Dr. Patrick Mahaney of California Pet Acupuncture & Wellness (CPAW), Inc is a graduate of the University of Pennsylvania School of Veterinary Medicine and a Certified Veterinary Acupuncturist (CVA). He is the author of Cardiff’s Blog and Patrick’s Blog on PatrickMahaney.com and shares his pet care knowledge on his Los Angeles Pet Care Examiner column.
VP: Your initial veterinary training was in the standard western approach to animal care–you’re a graduate of the Univ. of Penn. School of Vet. Medicine. What led you to pursue your expertise in veterinary accupuncture?
PM: I became interested in the integrative approach to medicine after suffering a series of back injuries. This led to an MRI diagnosis of inter-vertebral disc disease (IVDD). My chronic discomfort is now under control through a multimodal approach to pain management, including dietary modification and supplements, acupuncture, chiropractic, and (as needed) Western medication.
Since IVDD is a condition commonly seen in both dogs and cats, along with other musculoskeletal diseases that negatively affect a pet’s day to day discomfort, I feel a true connection to many of my patients’ problems. This is why I offer the same level of care to my clients’ pets that I pursue for myself.
VP: You are a Certified Veterinary Accupuncturist (CVA). What training was required to achieve this certification and what standards of expertise need to be met?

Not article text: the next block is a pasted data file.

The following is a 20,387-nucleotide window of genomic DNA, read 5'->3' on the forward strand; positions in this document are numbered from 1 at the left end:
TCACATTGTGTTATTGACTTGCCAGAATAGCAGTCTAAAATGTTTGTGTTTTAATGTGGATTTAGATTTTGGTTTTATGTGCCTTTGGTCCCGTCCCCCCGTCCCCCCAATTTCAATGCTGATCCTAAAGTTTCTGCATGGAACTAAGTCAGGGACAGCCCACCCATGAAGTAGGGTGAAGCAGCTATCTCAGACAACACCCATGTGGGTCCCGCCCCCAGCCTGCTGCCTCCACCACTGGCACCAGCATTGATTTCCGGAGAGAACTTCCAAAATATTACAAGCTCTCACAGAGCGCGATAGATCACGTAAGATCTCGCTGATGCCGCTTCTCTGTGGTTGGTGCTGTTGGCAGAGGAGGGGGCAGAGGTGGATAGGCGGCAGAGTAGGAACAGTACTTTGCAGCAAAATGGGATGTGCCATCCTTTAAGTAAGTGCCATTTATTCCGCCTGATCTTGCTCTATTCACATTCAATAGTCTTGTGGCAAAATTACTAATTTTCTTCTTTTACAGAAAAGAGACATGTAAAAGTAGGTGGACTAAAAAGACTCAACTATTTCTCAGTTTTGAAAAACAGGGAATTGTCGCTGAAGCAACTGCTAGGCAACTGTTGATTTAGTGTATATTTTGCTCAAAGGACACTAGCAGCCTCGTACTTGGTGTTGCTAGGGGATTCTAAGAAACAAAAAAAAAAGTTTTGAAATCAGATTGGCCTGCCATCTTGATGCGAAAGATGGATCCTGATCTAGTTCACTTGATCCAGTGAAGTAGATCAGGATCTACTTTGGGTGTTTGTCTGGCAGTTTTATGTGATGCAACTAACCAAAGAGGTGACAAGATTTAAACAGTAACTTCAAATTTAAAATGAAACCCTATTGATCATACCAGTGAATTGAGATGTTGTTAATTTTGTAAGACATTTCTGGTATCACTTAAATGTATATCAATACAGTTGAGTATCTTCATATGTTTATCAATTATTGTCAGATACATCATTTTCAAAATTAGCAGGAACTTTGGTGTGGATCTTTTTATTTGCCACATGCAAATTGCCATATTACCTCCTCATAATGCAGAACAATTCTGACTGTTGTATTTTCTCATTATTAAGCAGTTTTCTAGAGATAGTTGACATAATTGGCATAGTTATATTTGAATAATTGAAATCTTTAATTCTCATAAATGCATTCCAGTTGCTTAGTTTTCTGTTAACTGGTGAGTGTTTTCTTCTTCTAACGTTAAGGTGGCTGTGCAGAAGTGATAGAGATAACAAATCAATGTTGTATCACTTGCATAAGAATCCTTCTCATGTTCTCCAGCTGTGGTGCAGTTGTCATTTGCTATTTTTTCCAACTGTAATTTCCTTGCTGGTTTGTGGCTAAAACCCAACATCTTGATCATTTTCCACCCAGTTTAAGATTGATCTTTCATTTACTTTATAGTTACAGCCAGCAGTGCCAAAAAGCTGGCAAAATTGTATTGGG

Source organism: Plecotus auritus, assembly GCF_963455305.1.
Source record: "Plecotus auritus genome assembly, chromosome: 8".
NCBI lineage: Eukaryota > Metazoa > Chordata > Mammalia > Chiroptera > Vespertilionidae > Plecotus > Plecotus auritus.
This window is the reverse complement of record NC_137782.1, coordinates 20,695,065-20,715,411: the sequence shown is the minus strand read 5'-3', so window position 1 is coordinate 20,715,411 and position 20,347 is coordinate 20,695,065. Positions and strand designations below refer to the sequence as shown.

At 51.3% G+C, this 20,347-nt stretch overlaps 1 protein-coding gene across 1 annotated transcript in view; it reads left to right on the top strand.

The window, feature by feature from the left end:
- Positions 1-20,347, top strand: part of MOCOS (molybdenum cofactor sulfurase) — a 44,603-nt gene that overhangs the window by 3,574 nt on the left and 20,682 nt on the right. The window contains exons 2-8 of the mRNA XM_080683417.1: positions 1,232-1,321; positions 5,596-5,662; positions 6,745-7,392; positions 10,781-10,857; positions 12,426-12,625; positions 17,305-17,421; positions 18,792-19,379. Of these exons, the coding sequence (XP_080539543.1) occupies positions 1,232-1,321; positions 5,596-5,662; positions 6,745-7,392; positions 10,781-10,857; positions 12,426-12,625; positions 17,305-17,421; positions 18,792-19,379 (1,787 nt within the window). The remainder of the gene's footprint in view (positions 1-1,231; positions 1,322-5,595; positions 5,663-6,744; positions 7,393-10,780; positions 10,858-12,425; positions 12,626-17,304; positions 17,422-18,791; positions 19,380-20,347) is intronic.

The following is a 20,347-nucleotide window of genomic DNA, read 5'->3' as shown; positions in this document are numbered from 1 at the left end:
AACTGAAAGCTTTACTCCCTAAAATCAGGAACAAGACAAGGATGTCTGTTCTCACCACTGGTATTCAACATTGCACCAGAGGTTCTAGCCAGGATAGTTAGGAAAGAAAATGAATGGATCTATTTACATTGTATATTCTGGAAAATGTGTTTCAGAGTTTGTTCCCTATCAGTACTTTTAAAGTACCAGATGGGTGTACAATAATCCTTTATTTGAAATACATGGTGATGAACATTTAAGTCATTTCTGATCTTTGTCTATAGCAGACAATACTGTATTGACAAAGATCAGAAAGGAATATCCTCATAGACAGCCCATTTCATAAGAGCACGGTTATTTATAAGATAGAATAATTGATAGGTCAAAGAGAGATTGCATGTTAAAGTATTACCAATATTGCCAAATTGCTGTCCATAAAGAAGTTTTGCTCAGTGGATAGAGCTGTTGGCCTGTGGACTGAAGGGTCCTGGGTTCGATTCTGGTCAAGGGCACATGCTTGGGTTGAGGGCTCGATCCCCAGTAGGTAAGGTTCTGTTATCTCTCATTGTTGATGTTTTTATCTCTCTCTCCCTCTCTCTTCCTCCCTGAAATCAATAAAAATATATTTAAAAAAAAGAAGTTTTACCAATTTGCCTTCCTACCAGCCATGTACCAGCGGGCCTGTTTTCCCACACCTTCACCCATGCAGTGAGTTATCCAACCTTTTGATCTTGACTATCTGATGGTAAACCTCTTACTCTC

PM: I attended the International Veterinary Acupuncture Society (IVAS) course in 2005-2006. IVAS offers the course exclusively to veterinarians, so it is a very specific training that teaches veterinarians Chinese medicine principles and treatment. In order to achieve my certification, besides taking the IVAS course, I had to pass a rigorous written and laboratory testing process, write a publishable case study, and complete an internship with another IVAS certified acupuncture practitioner.
VP: Your Welsh Terrier, Cardiff, suffers from IMHA. Your treatment for Cardiff involves an integrated approach that combines both western and eastern remedies. What does each remedy contribute to Cardiff’s overall health?
PM: I use Western treatments, such as immune system modifying drugs and blood transfusions, to treat Cardiff’s IMHA in the acute, hemolytic period.
I use TCVM treatments, such as Chinese herbs and food energy, dietary supplements, and acupuncture to manage his illness on a day to day basis.
VP: What are some of the more common conditions that should prompt pet owners to consider accupuncture? And are there any common misconceptions among pet owners that prevent them from pursuing accupuncture?
PM: The most common conditions I treat with acupuncture are those that cause pain, such as arthritis, degenerative joint disease (DJD), intervertebral disc disease (IVDD), obesity, metabolic and immune system diseases, and cancer.Misconceptions about acupuncture that may prevent them from pursuing treatment are that it is painful to a pet. In my experience, minimal pain is cause by needle placement. The majority of patients rest deeply treatment and and sleep very well after treatment.
See comfortable animals during treatment: